Since 2017, the Colombian mine action (MA) sector has made critical contributions to the implementation of the 2016 Peace Accord and has expanded its operations exponentially. UNMAS, providing technical assistance to the national mine action centre (MAC - Office of the High Commissioner for Peace) and the humanitarian architecture since 2010, has contributed to the following results in support of building and sustaining peace in Colombia:
Launch of the National MA Strategic Plan 2016-21 (updated for 2020-25) and the operational demining plan.
Tasks are currently assigned to demining organizations in 99 municipalities with suspected contamination.
Increased capacities and support to the Colombian MAC in the coordination of demining operations and QM/QC activities, implementation of Explosive Ordnance Risk Education (EORE) and victim assistance interventions in 13 of the most Explosive Ordnance (EO) affected departments in Colombia.
Inclusion of MA into 95 local and regional development plans and policies for impact-driven planning and execution of mine action operations.
12 million square meters of land have been cleared, destruction of 8,419 explosive devices and 299 municipalities declared free of suspected contamination through clearance and/or non-technical survey.
Socio-economic reintegration of 95 ex-combatants through humanitarian mine action.
As a result of more than fifty years of conflict, involving various non-state armed actors, Colombia suffers from widespread landmine and explosive remnants of war contamination. As of 31 January 2023, Colombia recorded 12,313 victims of explosive ordnance, 12 of them registered in 2023. As in the previous four years, in 2022 the majority of these casualties were civilians (63.7%), which seems to indicate that new EO are being installed in areas previously considered safe by local residents and free from contamination, where there is now the risk of accidents due to the new conflict dynamics.
Since 2010, UNMAS has assisted the national MAC and the humanitarian MA organizations to increase the mine action sector’s capacity and develop its coordination and regulatory frameworks. Although the mine action sector continues to face significant challenges, it has been responsible for tangible contributions to implementing the Peace Accord, such as the reintegration of ex-combatants through mine action and through a pilot on information sharing on the location of explosive ordnance.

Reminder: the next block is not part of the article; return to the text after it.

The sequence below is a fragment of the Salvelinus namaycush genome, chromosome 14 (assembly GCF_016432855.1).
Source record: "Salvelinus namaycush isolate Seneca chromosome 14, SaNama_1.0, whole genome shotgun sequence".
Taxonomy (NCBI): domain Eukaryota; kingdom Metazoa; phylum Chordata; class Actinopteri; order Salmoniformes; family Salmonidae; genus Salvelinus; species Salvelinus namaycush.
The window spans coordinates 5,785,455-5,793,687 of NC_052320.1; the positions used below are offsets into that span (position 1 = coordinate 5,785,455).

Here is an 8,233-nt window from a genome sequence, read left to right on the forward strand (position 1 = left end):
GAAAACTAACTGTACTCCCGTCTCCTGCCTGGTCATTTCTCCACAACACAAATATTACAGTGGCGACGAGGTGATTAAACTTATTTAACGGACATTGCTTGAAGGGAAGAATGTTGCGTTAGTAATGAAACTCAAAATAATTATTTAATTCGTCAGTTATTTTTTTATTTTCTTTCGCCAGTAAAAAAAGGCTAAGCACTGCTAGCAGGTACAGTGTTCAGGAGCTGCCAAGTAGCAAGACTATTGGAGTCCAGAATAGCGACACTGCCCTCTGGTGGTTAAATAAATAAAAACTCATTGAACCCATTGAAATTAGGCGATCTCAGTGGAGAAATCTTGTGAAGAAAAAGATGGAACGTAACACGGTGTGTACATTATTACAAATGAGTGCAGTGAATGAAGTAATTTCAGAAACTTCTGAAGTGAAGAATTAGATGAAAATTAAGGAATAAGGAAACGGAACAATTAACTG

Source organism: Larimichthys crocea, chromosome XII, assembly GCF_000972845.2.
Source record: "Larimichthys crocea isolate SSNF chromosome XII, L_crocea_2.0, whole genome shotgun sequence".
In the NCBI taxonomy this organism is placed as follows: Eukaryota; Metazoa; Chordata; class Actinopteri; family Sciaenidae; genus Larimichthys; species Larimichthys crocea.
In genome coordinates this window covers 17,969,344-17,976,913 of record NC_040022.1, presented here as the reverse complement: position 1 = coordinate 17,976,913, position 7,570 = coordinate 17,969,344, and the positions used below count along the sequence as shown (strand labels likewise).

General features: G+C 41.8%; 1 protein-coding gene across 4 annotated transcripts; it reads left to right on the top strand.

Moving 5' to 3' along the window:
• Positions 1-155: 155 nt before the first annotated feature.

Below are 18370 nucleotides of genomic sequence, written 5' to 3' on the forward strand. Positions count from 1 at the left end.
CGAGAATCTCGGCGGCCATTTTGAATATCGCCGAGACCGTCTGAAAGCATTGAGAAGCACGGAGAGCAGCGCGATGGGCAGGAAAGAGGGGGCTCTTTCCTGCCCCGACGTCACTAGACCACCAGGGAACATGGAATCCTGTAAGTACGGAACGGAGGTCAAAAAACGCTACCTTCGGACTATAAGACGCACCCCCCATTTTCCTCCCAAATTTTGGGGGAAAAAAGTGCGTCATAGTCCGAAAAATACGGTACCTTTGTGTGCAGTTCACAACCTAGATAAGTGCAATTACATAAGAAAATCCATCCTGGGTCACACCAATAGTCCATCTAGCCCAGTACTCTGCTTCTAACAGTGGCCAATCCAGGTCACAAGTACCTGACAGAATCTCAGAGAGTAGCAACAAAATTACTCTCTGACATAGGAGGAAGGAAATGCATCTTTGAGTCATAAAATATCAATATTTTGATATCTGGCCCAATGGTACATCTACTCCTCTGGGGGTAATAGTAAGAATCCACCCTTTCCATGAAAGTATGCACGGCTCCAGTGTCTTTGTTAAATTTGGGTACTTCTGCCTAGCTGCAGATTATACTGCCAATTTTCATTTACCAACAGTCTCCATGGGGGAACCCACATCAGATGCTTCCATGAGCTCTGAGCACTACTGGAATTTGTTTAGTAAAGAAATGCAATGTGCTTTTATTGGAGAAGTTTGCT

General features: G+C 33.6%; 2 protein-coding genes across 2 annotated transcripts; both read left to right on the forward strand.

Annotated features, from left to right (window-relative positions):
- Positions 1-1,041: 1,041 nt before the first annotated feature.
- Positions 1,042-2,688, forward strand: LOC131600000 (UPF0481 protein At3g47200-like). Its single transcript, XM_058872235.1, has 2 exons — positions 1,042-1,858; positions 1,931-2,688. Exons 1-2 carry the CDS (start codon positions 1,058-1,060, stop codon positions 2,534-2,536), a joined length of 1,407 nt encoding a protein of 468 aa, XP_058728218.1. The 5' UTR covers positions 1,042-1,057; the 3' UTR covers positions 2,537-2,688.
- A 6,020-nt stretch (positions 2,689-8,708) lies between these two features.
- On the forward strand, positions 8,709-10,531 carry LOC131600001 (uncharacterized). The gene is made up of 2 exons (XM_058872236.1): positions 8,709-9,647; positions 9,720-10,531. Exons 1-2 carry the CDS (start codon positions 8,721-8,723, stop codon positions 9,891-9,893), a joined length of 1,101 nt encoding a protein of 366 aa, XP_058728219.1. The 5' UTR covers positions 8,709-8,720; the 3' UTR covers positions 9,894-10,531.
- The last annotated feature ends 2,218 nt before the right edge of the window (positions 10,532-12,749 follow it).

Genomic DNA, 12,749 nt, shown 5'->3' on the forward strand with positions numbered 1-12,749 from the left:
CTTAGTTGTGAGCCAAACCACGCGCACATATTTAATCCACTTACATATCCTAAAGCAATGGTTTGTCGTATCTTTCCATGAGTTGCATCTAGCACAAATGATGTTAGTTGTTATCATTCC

In July 2021, UNMAS Colombia became the first UNMAS Programme to put nationalization into effect, with all the Programme's personnel being Colombian nationals, thus achieving the goal set out in the Paris Declaration on Aid Effectiveness.
Technical assistance and capacity building
UNMAS aims to strengthen the mine action sector’s operational, institutional, and coordination capacities. UNMAS provides technical assistance to mine action authorities, supporting the Government’s efforts to meet its Ottawa Treaty, recently extended the deadline to clear antipersonnel landmines, assist victims, and raise the population's awareness about the dangers of explosive hazards. Likewise, UNMAS promotes MA operators' capacity development and growth, emphasizing support to Colombian civilian organizations to increase operational efficiency and safety.
Explosive ordnance risk education, victim assistance, land release operations
UNMAS encourages development-driven interventions such as those which allow for the productive use of released land, the enhancement of infrastructure which had previously been neglected due to contamination, and the provision of health and education services. These will leverage MA’s contribution to building peace and sustaining it over the longer term and enable the development of communities. UNMAS finances EORE, victim assistance, survey and clearance operations in the most affected regions of Colombia, focusing on do-no-harm and high-impact interventions and age, gender and diversity mainstreaming. In 2021, UNMAS developed a post-demining impact assessment methodology, to ensure all demining efforts are evaluated, and prioritization is improved.
Implementation of mine action related aspects of the peace process
In the 2016 Peace Accord, demining is recognised as a pre-requisite for rural development, an occupation for reintegrating ex-combatants and a vehicle for their provision of victim reparations. UNMAS supports the capacity development and conducted the operations quality management of Humanicemos DH, a humanitarian MA organization established by former FARC-EP combatants. With UNMAS support, Humanicemos DH delivered the first mine-free area in 2021. In the same vein, UNMAS is also technically assisting a tripartite mechanism (OACP - FARC-EP - UN Verification Mission) to collect all available information on possible EO contaminated areas throughout the country. Furthermore, the Programme supports the Special Jurisdiction for Peace (SJP) to define individual reparatory actions (TOARs per its Spanish acronym) based on the reparatory measures performed under MA. As a result, the SJP decided to include a mine action pilot project to implement the first sanctions of the cases it rules. UNMAS will advocate for and support the contribution MA can make to other potential peace processes in Colombia.
Advocacy and coordination
UNMAS advocates for the mainstreaming of mine action in national policy frameworks, in coordination with the Government of Colombia, the United Nations System, donors and NGOs.
UNMAS is thankful to the Governments of the Republic of Korea, Denmark, the Kingdom of Norway and the UN Multi-Partner Trust Fund for the contributions for 2023. UNMAS is currently seeking financial support amounting to $1,8 million dollars.
Data as of March 2023